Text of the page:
Undocumented migrant families experience high levels of food poverty, exclusion from mainstream benefits, and sometimes from social work services. This is an under-researched area for social work in the UK, and there is no statutory guidance for social workers on supporting undocumented migrants. Practitioner research is one way of ‘visibilising’ their experiences. Six migrant families accessing a voluntary sector stay and play project were interviewed using a practitioner research model of semi-structured interviews on the themes of food, access to services and children. The research found that families responded to their situation with a seemingly contradictory strategy of resignation and resilience. The implications for practitioners working with this user group are considered, and suggestions for support services for this group of families are offered.
  • Exploring alternative terrain in the rehabilitation and treatment of offenders: findings from a prison-based music project

    Caulfield, Laura; Wilkinson, Dean John; Wilson, David (Taylor and Francis, 2016-07-05)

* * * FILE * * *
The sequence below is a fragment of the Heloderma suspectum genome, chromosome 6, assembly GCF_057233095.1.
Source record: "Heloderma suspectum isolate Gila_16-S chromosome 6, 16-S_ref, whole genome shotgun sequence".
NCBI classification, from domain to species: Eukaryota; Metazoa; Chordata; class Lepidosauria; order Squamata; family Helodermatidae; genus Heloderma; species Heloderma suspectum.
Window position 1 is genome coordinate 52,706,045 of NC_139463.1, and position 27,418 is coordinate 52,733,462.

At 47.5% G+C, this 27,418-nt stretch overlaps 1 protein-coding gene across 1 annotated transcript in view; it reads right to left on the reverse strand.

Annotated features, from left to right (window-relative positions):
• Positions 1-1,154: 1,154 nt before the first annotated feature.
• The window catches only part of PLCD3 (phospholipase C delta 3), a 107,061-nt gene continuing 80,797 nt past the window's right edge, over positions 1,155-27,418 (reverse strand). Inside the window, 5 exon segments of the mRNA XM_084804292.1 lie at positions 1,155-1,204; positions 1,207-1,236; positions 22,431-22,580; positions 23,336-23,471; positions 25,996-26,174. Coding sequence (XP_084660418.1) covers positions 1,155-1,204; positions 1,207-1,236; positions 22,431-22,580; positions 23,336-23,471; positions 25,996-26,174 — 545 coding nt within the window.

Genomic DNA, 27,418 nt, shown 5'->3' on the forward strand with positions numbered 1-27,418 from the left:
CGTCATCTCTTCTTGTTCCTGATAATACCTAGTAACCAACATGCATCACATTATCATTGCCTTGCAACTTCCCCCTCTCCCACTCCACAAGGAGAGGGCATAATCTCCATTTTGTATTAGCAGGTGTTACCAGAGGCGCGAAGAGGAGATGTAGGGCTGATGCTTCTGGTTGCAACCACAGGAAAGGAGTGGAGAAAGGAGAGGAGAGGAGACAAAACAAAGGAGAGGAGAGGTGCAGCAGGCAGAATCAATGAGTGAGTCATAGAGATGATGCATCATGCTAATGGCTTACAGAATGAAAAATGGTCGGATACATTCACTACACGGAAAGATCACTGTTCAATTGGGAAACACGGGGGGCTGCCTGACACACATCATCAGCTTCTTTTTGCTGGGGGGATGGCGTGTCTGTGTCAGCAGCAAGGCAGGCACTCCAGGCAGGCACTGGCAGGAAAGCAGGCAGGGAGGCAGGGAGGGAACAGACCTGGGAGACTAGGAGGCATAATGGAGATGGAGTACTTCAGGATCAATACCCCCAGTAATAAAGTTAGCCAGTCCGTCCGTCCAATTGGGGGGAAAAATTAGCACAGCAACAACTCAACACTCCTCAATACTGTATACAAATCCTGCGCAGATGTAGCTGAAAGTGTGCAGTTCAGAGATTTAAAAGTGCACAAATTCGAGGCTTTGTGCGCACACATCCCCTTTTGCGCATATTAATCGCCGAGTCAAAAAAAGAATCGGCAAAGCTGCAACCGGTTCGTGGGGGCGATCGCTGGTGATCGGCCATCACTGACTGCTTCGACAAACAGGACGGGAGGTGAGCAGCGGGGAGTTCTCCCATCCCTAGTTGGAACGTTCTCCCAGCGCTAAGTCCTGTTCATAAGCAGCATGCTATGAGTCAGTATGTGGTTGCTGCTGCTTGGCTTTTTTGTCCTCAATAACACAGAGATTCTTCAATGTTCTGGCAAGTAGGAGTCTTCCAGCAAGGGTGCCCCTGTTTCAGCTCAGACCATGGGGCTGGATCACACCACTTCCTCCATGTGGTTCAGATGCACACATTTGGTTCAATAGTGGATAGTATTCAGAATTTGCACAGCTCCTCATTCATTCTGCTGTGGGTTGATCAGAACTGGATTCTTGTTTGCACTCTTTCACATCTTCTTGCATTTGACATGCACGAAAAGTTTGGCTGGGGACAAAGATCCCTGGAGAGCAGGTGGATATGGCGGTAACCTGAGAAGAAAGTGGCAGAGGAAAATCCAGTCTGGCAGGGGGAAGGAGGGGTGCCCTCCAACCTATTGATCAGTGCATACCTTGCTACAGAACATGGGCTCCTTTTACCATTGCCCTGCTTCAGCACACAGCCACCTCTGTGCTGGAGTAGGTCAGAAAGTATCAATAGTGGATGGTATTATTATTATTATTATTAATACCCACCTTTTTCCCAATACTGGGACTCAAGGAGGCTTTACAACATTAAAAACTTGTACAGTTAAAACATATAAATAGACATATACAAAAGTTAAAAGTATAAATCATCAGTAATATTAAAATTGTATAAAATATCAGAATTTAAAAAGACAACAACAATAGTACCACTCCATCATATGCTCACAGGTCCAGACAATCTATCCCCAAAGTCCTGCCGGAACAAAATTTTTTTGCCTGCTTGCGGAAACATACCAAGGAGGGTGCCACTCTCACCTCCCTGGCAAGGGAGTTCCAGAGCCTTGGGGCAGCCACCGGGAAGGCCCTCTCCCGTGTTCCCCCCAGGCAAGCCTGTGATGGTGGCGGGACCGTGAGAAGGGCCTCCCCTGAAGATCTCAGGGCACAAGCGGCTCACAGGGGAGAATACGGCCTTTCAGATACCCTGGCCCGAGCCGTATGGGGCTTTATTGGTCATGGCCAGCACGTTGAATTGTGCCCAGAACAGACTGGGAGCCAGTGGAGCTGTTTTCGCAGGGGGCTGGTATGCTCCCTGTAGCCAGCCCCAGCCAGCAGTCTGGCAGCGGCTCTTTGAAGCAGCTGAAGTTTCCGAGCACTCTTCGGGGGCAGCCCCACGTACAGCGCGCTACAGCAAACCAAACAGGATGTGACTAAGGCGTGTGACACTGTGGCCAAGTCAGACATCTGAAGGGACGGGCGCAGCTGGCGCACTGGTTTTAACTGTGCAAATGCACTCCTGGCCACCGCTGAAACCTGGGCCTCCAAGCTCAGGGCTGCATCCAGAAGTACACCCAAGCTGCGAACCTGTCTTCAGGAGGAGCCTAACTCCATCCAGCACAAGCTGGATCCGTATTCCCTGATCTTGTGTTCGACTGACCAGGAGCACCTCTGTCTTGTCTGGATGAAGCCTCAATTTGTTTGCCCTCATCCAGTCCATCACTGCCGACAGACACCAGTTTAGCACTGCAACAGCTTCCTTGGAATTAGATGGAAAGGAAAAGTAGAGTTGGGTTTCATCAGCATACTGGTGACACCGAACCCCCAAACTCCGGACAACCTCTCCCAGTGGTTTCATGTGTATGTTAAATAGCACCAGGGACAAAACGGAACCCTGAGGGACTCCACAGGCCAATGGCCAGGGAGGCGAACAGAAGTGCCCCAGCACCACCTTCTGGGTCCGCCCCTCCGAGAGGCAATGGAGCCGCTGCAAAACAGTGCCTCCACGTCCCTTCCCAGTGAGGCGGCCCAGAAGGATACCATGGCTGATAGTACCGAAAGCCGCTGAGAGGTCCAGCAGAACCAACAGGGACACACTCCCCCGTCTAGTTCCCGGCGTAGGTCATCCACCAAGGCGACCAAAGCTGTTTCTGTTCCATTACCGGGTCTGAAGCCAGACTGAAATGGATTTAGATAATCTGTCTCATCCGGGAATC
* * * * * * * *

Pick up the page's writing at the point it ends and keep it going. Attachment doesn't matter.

The arts in prison settings have provided an alternative or complimentary component to rehabilitation. Despite increased interest, studies capturing the voice of offenders participating in projects and the long-term impact are limited. Data from semistructured interviews with 18 men who had taken part in a music-based project while incarcerated, including one group of five participants who were tracked for 18 months with supplemented data from correctional staff and official documentation, is presented. Participants of the art-based projects comment on changes they believe to have derived from participating in the project, particularly relating to emotions, self-esteem, self-confidence, communication and social skills. An exoffender sample of participants reported that participation in art projects provide experiences that promote beneficial skills that have been useful for post prison life.
  • Increasing athlete knowledge of mental health and intentions to seek help: The State of Mind Ireland (SOMI) Pilot Program